By 2020, more than 7 billion people and businesses — and close to 35 billion devices — will be connected to the Internet. The prediction, from IT consultancy Gartner, helps make that current “It” girl of IT buzzwords — “digital business” — less abstract. In a reality where the digital and physical worlds are intertwined, old business models don’t suffice.
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Hence a need for new digital business designs. Look no farther, says Gartner, than Walt Disney World where wearable RFID-enabled MagicBands now function as room key, wallet, admission ticket and line skipper. (See Gartner’s definition of digital business below.)
The creation of new digital business designs, however, is really underway at only about a third of companies (32%), according to the firm’s recent “2015 Digital Business Survey of IT, Business and Marketing Executives,” and the front-runners, as Gartner calls them, are “breaking from the pack:”
“…a widening gulf is forming between organizations already undertaking digital business initiatives and those only in the planning phase,” analyst Jorge Lopez and his co-authors state.
Gartner’s data is consistent with recent data from McKinsey & Co., which showed that most companies have not yet realized the full value of digital.
Digital business doers vs. planners
The report, published last month, is based on responses from 304 executives at organizations with $250 million or more in 2014 revenue. The survey showed that digital doers don’t think or act like digital planners. Companies that are already doing digital initiatives, for example, don’t make a distinction between digital business strategy and plain old business strategy. Planners, on the other hand, see the two as separate. Digital investments by the doer group are for “piloting and deploying,” while the planner group “is into investigation and experimentation.” Makes sense.
Here’s where the gap is more than just semantic: Digital business front-runners overwhelming list “adopting new technology” as their highest priority, followed by “creating a highly collaborative environment” and “supporting customer-driven technology change.”
Adopting new technology is also the top priority for digital business planners (although by 21 percentage points lower than the doers: 70% vs. 49%), but — and this is the telltale data point — “renovating core IT toward a digital business future” is their No. 2 priority.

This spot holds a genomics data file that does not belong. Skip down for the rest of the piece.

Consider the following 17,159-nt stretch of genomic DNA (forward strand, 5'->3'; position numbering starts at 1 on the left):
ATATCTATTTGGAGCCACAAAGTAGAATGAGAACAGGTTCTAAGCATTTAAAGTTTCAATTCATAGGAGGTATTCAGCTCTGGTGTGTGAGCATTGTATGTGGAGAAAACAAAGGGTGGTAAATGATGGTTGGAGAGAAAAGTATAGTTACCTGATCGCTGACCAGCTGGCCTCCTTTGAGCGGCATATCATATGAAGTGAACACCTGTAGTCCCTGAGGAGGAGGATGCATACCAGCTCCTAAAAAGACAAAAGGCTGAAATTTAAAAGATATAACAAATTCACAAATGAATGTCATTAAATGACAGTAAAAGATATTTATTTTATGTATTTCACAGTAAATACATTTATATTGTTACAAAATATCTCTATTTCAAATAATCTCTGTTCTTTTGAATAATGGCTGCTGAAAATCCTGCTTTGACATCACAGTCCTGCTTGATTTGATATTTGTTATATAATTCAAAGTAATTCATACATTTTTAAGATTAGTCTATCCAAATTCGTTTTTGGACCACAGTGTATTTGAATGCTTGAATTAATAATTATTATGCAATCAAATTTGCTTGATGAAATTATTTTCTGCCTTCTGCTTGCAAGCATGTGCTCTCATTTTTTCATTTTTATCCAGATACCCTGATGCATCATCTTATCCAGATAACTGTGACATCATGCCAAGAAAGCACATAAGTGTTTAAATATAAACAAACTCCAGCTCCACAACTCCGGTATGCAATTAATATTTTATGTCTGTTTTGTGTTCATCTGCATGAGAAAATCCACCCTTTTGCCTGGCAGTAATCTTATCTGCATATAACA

In other words, the doers are already busy transforming corporate culture to support customer-driven change, among other initiatives, while the planners are still mired in renovating legacy IT systems. Widening gulf indeed.
Veep of digital business
Here are a few more findings of interest to CIOs:
“Securing business and customer data” was cited as the leading requirement for digital business design, followed by “digital marketing capabilities to reach new customers” and “system integration of people, business and things.”
When respondents were asked who were the people responsible for leading digital business innovation at their companies, the leading candidate varied depending on who was doing the answering: CIO or IT director was among the top three roles, according to 57% of IT executives; CMO was among the top three, according to 38% of marketing execs, and business unit manager or managing director was among the top three, according to 35% business executives.
Also, a new role appears to be gaining ground: VP for digital business was cited by 22% of all survey respondents, up from 11% in 2014.
One thing seems clear in the morass of biased opinion: Everybody wants to get in on digital business.
Here is Gartner’s definition of digital business:
The creation of new business designs that not only connect people and business, but connect people, business and things (physical objects that are active players and contribute to business value) to drive revenue and efficiency. Examples: use of sensors, asset tracking, smart machines, smart grid, 3D printing and robotics, smart cities and drone delivery.